I see this all the time and its just as ridiculous as the scalpers who run in the store at 8 am to try and buy all the stock. I go to target when I need something for the house. Why? Because any rational person knows that theres a 95% chance that they dont have any of the neca or hasbro stuff that I Would buy. I do look for it if I happen to be in the store, but Im not wasting my time. Youre usingup all that energy and gas to drive to different target or wal mart stores, and you end up spending just as much as you would with a scalper. More often than not,if I wait a few weeks for anything, Ill find it at retail or below online. Patience is key. Everyone has to have everything NOW and thats what feeds scalpers. None of this plastic crap makes anyone happy, and Im not chasing anything that doesnt make me happy. Just some perspective.

JayC - 2020-07-25 @ 12:05 pm

So I was listening to and interview Todd McFarlane did on the Official Comic-Con @ Home YouTube channel yesterday, and he made an interesting comment that stood out to me in light of recent pre-order debacles. He said all their internal data shows hands down that people still buy more toys at physical stores than they do online. And he wasn't talking about online at the BBTS and EE's of the world. He was referring to people buying more toys in the physical Walmarts and Targets as opposed to their website counterparts. Now you might argue that is because those stores put more product in their physical stores than they do online, and their shipping generally sucks, but I think its probably safe to say that many do in fact still prefer to buy action figures in a physical store rather than online??? The most noted reasons I hear for that is because they want to inspect the individual figures for paint blemishes and such before buying, and then there is also the added cost of shipping one generally has to pay.

The reason why this was particularly interesting to me is because I often see people ask why do we keep seeing companies give the Targets and Walmarts all these exclusives. Why did NECA chose to get in bed with Walmart and Target to begin with? After all NECA doesn't make action figures for young kids, they make them for adult action figure collectors. You could easily argue that the larger companies like Hasbro make as many if not more toys still for younger kids, so they must have a presence in the Walmarts and Targets, cause they will have a greater chance of reaching parents and kids there than they would online. Most adult collectors however seemingly spend a great deal of time online, and therefore you might argue they can be as easily reached for online shopping as they can with making the sale in a physical store, but is that the case?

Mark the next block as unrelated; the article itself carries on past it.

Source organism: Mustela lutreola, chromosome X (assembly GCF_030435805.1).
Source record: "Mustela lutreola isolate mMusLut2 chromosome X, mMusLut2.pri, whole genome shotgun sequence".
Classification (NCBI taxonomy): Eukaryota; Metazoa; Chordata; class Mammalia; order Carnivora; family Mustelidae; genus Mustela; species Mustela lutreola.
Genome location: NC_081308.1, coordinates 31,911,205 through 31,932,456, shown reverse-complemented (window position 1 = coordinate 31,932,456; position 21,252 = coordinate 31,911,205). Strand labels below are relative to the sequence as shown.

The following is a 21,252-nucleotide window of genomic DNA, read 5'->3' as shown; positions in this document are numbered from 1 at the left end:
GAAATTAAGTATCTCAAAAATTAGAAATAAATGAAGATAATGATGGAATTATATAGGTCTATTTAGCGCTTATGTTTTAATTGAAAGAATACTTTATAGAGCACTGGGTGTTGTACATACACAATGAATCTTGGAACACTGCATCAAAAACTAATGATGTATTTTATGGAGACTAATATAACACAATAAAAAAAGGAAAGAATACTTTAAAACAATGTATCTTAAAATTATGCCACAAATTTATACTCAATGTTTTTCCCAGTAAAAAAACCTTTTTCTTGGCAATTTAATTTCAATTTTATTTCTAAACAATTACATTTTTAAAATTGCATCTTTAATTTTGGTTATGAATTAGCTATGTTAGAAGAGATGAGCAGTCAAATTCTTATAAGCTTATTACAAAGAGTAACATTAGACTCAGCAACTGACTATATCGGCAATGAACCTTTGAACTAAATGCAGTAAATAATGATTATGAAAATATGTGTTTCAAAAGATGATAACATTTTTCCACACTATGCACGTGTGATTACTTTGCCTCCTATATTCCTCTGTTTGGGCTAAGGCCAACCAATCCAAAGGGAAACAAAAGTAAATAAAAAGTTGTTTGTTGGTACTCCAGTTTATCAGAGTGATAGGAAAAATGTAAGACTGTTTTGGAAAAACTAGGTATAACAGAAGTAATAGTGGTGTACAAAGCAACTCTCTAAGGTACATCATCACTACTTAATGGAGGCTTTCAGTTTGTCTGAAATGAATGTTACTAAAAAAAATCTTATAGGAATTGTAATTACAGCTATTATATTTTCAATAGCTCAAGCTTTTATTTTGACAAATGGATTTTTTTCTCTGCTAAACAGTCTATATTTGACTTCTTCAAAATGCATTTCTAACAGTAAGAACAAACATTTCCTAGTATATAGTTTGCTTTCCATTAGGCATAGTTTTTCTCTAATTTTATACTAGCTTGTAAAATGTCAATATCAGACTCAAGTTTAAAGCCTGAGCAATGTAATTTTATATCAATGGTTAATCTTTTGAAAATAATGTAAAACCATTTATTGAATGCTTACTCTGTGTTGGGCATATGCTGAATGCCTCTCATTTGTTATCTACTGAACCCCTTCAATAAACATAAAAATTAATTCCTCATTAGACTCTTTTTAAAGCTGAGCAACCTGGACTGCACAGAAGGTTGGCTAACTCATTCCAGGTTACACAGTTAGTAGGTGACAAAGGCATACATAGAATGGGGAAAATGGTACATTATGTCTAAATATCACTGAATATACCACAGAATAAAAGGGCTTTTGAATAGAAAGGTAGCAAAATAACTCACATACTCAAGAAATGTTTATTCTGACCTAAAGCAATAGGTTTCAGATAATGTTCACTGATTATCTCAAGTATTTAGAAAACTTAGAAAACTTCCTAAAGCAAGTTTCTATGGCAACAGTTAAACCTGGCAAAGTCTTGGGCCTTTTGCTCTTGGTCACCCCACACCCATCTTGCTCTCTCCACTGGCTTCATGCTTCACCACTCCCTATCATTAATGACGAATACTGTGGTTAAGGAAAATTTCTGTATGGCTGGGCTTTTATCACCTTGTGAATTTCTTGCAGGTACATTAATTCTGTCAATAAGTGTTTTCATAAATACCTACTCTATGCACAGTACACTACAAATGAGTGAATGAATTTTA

I guess where I am going with this is, to me it seems as long as these companies have to rely on sales at physical stores to survive. As long as their data dictates more sales are made in physical stores than online, they are going to be beholden to the Targets and Walmarts, because there really aren't any other options for physical stores anymore. So that means if we ever really want to see these companies cut the cords with the Walmarts and Targets, we are going to have to significantly shift our purchasing habits to online shopping, and not just through Amazon. I don't know how practical that really is, in fact I would say it probably isn't that practical, just as asking ALL collectors to quit buying from SCALPERS isn't terribly feasible, but at the same time I think that means we are stuck with the necessary evils that are Walmart and Target with these things.

Gilgamesh79 - 2020-07-25 @ 4:31 am

I have never paid after market prices for any figure ever and I never will. It has meant me missing out on some figures but I don't care. I refuse to support scalpers. I know not everyone selling figures online is a scalper. Some people need to sell off their collection for different reasons but still, I'm not going to pay stupid expensive prices for figures because it just feeds the scalpers and makes the problem worse. I hate them and I'll do all I can to keep them from making any money. As far as I'm concerned all scalpers deserve to go broke and the sooner the better. One thing companies could do is stop making store exclusive figures. The word exclusive is like vi*gra to a scalper. It's stupid. It hurts the collector and the company. Figures should just be released at any location that wants to carry them. That to me seems like it would boost profits and make collectors happier. I know it'd make me happier to not have to worry about finding the one figure in the only store that has it before some ass that wants to buy all of them just to put them on ebay for 3 times retail.

Mr_Scary92 - 2020-07-24 @ 3:10 pm

This is an issue across the board - Marvel Legends, Transformers, Ghostbusters, GI Joe Classified, and so on... The market is being ate up right now with retailer exclusives that turn into eBay exclusives. I used to think that scalpers are just a symptom of the problem. A dirty house attracts cockroaches - that's not the bugs fault though. It's starting to flip the other way for me now however. Scalping is getting so bad now that it in itself is the problem. Retailers should do more to control it but at a certain point - how much work can we expect them to do that makes selling stuff more difficult? Its not their problem. Its our problem sadly. The thing is if we all get disinterested then and stop collecting certain lines then the problem will automatically fix itself there. There is no real incentive for anyone to do anything about it really. So, this is the new world order. At least for now.